Once Upon A Time
I’ve always been a huge fan of fairy tales. Whether of the horrifying, traumatizing Brothers Grimm variety, or the watered down Disney versions. They remind me of being a kid, and there’s just something so wonderfully nostalgic about them. Enter Scarlet Hood and the Wicked Wood, a mashup of Little Red Riding Hood and The Wizard of Oz, developed by Devespresso Games. A puzzle-solving adventure game, Scarlet Hood and the Wicked Wood takes players on a journey through the magical land of Glome.
I Don’t Think We’re In Kansas Anymore…
The game begins with the titular character Scarlet and her merry band heading to Nashville in search of their big break. On their way home, the weather turns nasty, and before she can find safety, poor Scarlet is sucked up by a tornado. When she wakes up, she finds herself in a strange world full of magic and fairytale creatures. Since Scarlet Hood is such a story-heavy game, I don’t want to give away too much, but I can tell you this: Once Scarlet wakes up, she finds the remains of the Red Witch, and finds herself taking up the mantle. Unfortunately, she’s cursed to relive the same day over and over until she can figure out how to thwart the wicked witch LeFaba (if you get the reference, we are already friends). It’s up to you to guide her through trials and tribulations to finally make it through the day alive.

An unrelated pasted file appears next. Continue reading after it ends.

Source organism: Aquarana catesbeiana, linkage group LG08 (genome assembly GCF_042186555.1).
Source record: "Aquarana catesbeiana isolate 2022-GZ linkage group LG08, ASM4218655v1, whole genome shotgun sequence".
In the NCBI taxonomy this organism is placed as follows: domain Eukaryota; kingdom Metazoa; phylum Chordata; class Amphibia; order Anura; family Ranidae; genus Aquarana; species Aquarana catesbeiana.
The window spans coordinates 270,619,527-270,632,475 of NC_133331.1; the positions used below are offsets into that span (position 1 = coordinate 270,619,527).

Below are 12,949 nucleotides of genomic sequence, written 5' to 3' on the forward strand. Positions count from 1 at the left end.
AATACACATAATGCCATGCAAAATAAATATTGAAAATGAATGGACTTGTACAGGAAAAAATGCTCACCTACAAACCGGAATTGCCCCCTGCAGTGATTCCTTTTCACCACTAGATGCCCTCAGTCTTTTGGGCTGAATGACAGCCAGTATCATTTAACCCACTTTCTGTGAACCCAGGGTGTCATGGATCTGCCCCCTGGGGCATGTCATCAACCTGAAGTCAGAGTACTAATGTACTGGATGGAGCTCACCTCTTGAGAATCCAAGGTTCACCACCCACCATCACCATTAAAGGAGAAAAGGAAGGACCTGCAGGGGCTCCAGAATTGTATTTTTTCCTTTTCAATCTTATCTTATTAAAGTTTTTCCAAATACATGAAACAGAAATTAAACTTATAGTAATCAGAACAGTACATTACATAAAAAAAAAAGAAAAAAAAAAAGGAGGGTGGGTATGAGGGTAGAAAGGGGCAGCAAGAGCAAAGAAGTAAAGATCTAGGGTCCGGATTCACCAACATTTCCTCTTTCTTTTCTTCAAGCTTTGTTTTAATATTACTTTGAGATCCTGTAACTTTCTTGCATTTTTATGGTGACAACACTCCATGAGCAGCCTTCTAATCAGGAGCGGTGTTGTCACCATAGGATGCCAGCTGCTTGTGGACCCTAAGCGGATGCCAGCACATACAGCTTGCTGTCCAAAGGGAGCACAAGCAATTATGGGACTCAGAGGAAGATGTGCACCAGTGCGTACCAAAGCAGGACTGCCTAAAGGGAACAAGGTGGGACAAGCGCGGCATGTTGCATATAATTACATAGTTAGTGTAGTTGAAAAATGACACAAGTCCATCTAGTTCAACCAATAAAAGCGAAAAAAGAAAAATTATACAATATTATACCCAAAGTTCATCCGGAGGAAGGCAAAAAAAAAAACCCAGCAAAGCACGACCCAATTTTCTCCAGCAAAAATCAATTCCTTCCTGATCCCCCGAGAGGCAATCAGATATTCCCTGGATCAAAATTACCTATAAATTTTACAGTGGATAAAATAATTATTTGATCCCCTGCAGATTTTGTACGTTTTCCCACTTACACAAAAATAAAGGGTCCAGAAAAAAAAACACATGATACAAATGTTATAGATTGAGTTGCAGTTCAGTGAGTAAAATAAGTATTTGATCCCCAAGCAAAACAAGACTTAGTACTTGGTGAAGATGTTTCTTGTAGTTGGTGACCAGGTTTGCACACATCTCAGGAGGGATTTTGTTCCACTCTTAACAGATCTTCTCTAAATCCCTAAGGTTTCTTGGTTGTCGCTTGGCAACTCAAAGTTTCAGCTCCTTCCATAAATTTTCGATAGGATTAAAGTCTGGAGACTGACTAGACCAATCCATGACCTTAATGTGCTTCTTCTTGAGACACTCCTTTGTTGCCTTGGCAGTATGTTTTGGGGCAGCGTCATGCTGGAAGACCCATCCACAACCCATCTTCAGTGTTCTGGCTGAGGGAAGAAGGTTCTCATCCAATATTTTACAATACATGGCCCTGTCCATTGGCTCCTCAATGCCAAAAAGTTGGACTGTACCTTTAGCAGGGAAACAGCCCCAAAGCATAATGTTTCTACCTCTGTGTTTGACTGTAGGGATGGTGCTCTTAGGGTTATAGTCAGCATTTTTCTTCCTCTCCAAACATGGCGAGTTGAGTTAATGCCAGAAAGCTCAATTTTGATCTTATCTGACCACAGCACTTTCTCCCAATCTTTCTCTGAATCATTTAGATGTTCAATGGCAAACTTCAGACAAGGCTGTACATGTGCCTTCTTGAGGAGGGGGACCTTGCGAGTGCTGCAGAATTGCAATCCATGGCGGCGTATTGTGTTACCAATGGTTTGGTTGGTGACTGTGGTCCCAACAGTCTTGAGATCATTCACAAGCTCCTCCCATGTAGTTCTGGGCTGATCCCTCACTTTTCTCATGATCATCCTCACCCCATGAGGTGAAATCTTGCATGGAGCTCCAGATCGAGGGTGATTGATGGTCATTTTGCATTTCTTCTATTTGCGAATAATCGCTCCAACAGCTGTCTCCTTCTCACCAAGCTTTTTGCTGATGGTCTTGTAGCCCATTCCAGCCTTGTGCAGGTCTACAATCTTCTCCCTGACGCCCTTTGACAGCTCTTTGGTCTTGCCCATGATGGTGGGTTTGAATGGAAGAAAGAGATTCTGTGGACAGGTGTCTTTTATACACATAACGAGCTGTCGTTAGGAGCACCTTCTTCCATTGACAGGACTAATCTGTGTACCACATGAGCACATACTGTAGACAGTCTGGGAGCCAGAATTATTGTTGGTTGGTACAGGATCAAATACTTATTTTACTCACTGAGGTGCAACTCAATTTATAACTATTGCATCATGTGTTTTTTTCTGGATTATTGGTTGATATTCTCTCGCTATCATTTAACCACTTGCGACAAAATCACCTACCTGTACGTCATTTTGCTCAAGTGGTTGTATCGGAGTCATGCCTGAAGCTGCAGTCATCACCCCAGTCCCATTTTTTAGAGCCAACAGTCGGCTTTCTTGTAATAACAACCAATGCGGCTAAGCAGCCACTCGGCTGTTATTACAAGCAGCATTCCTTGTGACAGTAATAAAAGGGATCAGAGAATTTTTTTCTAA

Wander the Wicked Wood
Scarlet Hood revolves around exploration. At the start of each (repeated) day, you’ll be able to explore a new area of Glome. The goal is to find a way to thwart LeFaba and be able to make your way successfully through the eponymous Wicked Wood. Each area contains something (or someone) that should allow you to make it further through the Wicked Wood with each attempt. Exploration is 2D, letting you move left and right, and it works really well for the game. You can stroll leisurely around, though Scarlet moves admittedly slowly just walking. You can hold down the shift key in order to get her to run, but you’ll need to keep an eye on the stamina bar in the upper left; exhaust your stamina, and you’ll be forced to slow down until Scarlet recovers.
Puzzle, Puzzle, On the Wall. Which is the Most Difficult of All?
Littered along your path are obstacles in the form of puzzles and LeFaba’s minions. Puzzles are where this game shines. Each puzzle is incredibly unique, and the vast majority of them are challenging. Some puzzles are pretty straightforward: collect the pieces to repair a machine and then assemble it, or find clues for the combination to a locked box. Some of the puzzles are… esoteric, to say the least. There’s a particular puzzle involving wires and electricity, and honestly, the solution to it still doesn’t make any sense. And, of course, like any good puzzle game, some of the puzzles were deceptively simple, designed to make you overthink, and I felt delightfully dumb after nearly having a rage-stroke over not finding the solution.
He’ll Huff and He’ll Puff, and Claw Your Face Off